When he had completed his fifth year, he suffered the severest earthly privation a child can know, in the loss of an affectionate mother. Though then too young correctly to appreciate a parent's worth, he deeply felt the stroke; and in the liveliest manner he recalls the impression which at that early period this melancholy circumstance produced upon his tender mind. 66 When the funeral sermon was preached I could not help noticing the grief which seemed to pervade every person present. Deeply affected myself, I recollect, that after the service, as I was walking about our little garden with my disconsolate father, I said to him, Father, what is the reason that so many people cried at the meeting this afternoon.'--He, adapting his language to my comprehension, said, "They cried to see little children like you without a mother.”+ This event, which shed so deep a gloom upon his family, seems to have excited emotions of a serious nature in his mind never totally effaced.

* M. S. Memoirs.

† Ibid.

From this time he applied himself with diligence and delight to the business of his school. There was at this early age something amiable and en.. gaging in his manners; and this combined with his attention to his learning, soon secured the esteem and approbation of his respective teachers, and gained him, together with the first place and highest honours of his school, the character of “ a good boy." It is pleasing to mark the early combination of superior talent and sweetness of disposition in this extraordinary young man; and it would be well, did the patrons of early genius more deeply ponder the reflection, that the graces of a meek and quiet spirit are far more estimable than the rare qualities of a prematurely vigorous mind; and that the talents they cultivate with such anxious care, if unassociated with real excellence of soul, may render the idols of their fond adulation sources of anguish to themselves and incalculable mischief to mankind.

Whilst a school boy, he became passionately fond of novels, histories, adventures, &c. which he devoured with the greatest eagerness in numbers truly astonishing. The perusal of these he always preferred to play and other amusements adapted to his years. He delighted much in solitude; nor did he know a happiness superior to that of being alone, with one of his favourite books. He took no delight in the games of his companions, nor did he ever mingle in their little feuds, His natural levity,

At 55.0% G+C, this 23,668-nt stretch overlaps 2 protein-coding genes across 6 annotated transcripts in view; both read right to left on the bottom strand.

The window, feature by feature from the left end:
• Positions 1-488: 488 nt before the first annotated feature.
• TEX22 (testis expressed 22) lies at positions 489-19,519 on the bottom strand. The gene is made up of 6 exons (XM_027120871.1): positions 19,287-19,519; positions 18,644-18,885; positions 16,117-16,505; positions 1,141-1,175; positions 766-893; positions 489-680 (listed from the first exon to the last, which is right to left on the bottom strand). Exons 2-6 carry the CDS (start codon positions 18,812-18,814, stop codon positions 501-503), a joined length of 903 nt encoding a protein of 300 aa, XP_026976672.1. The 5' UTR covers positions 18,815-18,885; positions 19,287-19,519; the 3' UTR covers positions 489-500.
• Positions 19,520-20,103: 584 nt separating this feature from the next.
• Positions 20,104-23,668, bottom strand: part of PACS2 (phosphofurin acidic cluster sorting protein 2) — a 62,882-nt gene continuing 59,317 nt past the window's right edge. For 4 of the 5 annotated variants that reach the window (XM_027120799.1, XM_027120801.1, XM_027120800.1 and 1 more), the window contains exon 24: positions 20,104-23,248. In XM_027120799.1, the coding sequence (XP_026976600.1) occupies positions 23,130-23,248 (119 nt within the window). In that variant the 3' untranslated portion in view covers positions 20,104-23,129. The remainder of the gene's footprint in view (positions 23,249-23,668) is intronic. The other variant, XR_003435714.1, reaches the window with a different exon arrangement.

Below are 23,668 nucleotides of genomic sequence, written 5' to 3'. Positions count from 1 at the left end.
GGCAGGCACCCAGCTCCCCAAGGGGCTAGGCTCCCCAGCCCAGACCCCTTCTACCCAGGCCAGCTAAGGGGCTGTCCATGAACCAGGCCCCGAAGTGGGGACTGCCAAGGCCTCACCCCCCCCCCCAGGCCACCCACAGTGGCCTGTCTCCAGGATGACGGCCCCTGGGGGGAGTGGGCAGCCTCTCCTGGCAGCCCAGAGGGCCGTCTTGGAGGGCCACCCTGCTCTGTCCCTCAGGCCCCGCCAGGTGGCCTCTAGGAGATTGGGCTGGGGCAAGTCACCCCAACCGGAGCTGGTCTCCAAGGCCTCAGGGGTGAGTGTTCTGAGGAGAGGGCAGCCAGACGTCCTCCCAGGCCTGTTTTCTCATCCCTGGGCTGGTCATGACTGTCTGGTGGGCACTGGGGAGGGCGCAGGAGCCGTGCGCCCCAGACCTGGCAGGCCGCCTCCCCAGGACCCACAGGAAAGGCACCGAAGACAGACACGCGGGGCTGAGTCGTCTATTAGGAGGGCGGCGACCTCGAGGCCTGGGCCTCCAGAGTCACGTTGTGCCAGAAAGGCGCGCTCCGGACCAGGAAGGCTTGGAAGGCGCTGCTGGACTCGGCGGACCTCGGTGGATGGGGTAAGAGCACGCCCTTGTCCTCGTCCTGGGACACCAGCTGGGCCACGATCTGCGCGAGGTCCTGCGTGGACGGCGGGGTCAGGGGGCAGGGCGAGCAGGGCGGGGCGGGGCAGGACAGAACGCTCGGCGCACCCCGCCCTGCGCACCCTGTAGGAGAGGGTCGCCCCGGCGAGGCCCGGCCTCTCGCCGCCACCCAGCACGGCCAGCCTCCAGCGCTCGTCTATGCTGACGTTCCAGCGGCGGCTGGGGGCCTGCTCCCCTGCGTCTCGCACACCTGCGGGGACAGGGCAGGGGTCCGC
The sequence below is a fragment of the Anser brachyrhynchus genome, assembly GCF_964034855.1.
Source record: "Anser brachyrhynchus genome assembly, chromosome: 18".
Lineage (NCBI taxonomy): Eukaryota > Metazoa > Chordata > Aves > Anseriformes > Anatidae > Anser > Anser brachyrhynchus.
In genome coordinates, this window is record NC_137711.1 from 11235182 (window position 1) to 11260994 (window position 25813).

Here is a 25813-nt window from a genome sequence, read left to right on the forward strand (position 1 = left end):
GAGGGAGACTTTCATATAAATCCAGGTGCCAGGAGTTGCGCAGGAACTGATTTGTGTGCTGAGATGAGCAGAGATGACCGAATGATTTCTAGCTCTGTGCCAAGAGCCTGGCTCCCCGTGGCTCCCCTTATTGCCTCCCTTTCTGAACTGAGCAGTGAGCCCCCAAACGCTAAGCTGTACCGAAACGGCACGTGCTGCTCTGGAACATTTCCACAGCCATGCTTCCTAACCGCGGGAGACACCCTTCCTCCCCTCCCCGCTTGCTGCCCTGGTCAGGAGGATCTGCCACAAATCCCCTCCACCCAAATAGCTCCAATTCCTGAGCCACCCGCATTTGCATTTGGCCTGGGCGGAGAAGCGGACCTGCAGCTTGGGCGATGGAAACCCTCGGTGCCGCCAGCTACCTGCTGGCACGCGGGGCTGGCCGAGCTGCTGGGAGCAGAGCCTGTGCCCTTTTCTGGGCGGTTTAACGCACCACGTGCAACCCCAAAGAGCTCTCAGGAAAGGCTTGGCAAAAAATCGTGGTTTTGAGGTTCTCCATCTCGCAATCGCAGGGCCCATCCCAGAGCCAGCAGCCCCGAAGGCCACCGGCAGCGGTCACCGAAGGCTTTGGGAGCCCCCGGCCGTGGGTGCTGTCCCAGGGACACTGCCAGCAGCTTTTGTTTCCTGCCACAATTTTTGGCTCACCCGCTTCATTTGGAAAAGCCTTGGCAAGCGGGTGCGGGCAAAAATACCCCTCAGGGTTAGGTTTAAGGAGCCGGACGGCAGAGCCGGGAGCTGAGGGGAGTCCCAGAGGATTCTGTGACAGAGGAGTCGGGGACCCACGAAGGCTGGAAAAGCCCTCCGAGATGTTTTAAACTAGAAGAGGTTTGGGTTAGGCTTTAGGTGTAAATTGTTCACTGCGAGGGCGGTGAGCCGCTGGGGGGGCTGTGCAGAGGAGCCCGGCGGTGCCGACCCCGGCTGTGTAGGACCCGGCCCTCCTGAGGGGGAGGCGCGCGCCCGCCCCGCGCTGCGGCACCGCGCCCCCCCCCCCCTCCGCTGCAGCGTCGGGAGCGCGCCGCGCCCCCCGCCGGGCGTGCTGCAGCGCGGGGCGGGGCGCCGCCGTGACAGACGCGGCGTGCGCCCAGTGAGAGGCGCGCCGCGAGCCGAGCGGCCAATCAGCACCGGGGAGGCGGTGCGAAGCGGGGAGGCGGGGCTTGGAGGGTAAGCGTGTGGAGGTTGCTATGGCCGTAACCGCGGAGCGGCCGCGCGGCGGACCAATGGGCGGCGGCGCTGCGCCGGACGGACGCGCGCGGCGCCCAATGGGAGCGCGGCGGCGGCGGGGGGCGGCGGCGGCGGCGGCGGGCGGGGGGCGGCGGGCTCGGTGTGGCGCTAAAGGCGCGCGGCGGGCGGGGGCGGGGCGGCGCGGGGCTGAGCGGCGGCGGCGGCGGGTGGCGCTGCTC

however, was excessive; and his wit, fed by the publications he so ardently perused, would often display itself in impurity of language to the laughter and amusement of his fellows. Yet he was not without his moments of serious reflection, and that of a very deep and dreadful kind.—He was often overwhelmed with religious considerations, and the solemn sermons he sometimes heard, filled him with terror and alarm. So intolerable at one period were the horrors of his mind, that in an agony of despair, he was tempted, as many have been before him, to destroy himself.—Thus at an early age he became intimately acquainted with the depravity of his nature, and from the deep waters of spiritual distress through which he was called to pass, his soul imbibed an air of humility and a habit of watchfulness, which enabled him to meet with firmness the dangers of popularity, and to maintain a steady, course, notwithstanding the press of sail he carried.

To these deep convictions of his early years may perhaps be traced the peculiarly pressing and empassioned manner of his address, when he strove to arouse the slumbering conscience, or direct the weary wanderer to the cross of Christ. The sacred poems and the passages of holy writ, which most he loved, were those of a cast similar to that of his own fervent mind; and I have heard many tell, with tears, of the animation and rapture with which he would often repeat from that beautiful hymn of Henry Kirke White, his favourite author, whom in many shades of character he much resembled, and alas! too much in his early and lamented fateam